So, how does it increase disputes but still provide no solutions?
Well, even when you say there’s a PE, a bigger second question then has to be asked: how much profit can the second country tax in relation to that PE? To be able to figure that out you need to know where the profit is earned — in other words, where the value is created. But in digital, the thinking on that is still emerging — and most countries tend to think it’s in their country!
Lastly, Europe is considering an EU wide tax system based on what is called “formulary apportionment”. Here profit is divided between countries based on a “formula” — several factors that are held to be linked to the profit creation. The U.S. states do a variant of this based on some or all of the amount of employee payroll paid, property owned, and sales made in that state. However, in a twist on that original U.S. model, the European Parliament has suggested a fourth factor for the formula, based on the collection and use of personal data. However, this idea raises a number of thorny issues:
The two points above make this a recipe for disagreement, almost guaranteed to lead to more disputes. Additionally, any tax on data will be a potential dampener on the collection of useful data.
But beyond all of these is a question around whether — as their supporters suggest — these taxes can be limited to “digital” businesses and to “personal data”. There are good reasons to think not. Here are a couple of questions to think about:
So, really, is data the “super factor” that creates value, profit, over other digital factors?
All of these seem to make this another route to more conflicts. And we should think very carefully about that.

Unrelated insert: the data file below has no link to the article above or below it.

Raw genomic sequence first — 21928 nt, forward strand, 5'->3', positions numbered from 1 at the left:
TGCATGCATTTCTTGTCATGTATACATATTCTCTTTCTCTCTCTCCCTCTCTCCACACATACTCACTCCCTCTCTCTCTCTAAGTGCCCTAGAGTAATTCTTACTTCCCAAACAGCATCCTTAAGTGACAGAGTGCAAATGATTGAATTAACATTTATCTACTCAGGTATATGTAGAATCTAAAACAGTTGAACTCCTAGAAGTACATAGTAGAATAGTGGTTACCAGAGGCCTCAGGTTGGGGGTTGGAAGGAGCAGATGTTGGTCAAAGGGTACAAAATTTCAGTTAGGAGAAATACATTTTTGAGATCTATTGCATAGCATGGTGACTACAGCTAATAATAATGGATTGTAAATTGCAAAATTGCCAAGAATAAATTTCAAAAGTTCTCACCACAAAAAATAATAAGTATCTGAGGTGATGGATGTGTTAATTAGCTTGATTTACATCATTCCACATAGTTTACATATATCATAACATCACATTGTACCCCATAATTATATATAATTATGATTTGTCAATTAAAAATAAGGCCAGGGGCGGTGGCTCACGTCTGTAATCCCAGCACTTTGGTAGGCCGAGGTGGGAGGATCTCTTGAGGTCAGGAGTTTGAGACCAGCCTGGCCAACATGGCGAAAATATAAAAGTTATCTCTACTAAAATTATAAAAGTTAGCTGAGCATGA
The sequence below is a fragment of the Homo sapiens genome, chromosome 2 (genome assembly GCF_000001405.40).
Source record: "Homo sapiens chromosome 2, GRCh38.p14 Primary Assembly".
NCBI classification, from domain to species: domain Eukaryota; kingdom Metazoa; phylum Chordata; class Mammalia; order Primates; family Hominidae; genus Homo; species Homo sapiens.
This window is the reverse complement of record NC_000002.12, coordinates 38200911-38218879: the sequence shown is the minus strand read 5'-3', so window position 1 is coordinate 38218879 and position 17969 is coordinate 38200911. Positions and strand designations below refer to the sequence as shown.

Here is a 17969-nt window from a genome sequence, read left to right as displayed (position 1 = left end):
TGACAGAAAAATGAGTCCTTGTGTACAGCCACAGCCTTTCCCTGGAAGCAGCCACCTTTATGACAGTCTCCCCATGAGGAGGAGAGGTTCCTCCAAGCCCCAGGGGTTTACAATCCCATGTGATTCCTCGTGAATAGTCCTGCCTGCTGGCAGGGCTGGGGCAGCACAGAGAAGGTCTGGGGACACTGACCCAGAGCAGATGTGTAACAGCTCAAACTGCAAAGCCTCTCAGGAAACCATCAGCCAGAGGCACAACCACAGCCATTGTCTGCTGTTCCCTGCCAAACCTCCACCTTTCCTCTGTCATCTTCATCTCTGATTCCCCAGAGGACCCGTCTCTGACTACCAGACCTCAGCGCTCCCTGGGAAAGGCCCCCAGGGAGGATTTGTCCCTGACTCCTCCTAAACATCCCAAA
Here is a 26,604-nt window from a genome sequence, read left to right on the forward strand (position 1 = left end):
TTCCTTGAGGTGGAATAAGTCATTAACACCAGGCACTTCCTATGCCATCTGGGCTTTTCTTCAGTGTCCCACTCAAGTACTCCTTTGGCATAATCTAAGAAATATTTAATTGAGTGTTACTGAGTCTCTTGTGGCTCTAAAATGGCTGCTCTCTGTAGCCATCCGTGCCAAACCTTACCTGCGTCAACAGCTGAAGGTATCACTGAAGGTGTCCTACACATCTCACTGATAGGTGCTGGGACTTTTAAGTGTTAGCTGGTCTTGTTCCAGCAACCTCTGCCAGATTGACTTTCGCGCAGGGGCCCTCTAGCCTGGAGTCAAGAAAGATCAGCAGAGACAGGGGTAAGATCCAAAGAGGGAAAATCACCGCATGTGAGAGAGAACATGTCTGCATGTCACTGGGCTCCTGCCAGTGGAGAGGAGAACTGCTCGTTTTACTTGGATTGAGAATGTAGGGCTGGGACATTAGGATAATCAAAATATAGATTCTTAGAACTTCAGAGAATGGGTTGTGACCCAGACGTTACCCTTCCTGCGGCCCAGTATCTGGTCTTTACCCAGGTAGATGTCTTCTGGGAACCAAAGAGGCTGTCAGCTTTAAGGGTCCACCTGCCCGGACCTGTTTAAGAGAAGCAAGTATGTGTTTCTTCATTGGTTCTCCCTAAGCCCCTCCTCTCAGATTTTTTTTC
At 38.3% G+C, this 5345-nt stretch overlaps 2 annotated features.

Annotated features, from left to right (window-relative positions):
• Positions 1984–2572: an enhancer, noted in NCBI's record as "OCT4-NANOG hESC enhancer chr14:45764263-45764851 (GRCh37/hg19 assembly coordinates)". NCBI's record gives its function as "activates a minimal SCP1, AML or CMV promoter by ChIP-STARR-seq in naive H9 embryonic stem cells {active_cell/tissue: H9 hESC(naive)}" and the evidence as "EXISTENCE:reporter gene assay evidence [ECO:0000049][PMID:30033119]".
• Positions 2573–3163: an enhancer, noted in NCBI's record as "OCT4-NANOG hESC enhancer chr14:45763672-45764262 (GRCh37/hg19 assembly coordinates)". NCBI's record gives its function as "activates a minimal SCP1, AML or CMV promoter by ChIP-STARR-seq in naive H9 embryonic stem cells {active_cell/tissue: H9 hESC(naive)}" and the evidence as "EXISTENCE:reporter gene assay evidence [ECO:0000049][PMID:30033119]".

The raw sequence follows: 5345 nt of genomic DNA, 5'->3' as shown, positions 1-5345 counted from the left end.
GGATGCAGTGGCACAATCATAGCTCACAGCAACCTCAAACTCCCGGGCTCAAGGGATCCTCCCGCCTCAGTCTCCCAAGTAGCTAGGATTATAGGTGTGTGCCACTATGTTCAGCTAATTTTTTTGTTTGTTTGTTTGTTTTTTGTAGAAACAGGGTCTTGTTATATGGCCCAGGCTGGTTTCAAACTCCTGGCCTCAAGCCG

Let me be clear: Despite the disagreements that exist about these current proposals, change is coming. But falling back on yesterday’s ideas, or rushing into untested new ones is not the answer. And in doing that we could suppress growth, damage existing tax rules, and penalize certain types of businesses.
What we need — and what the OECD has proposed in their interim report released on March 16 — is an invitation to governments and businesses and others to engage in a conversation about where profit is created in these new and increasingly diverse business models, and how that should be taxed. There are big questions around the ability to earn income without being physically present, and around the value of data — but also around the vital role that investment (capital) still plays in value creation, as well as the value of innovation, taking financial risk, etc. These are big questions, and a lot hangs on the answers. But it’s time to start thinking — carefully, thoughtfully and with an eye to growth — about what a tax system for the digital age might look like. And business needs to get involved.
Will Morris is the Deputy Global Tax Policy Leader at PwC and the Tax Committee Chair of the Business and Industry Advisory Committee — a business group devoted to advising policy makers at the OECD. The views and opinions expressed in this article are those of the author and do not necessarily reflect the official policy or position of PwC or BIAC.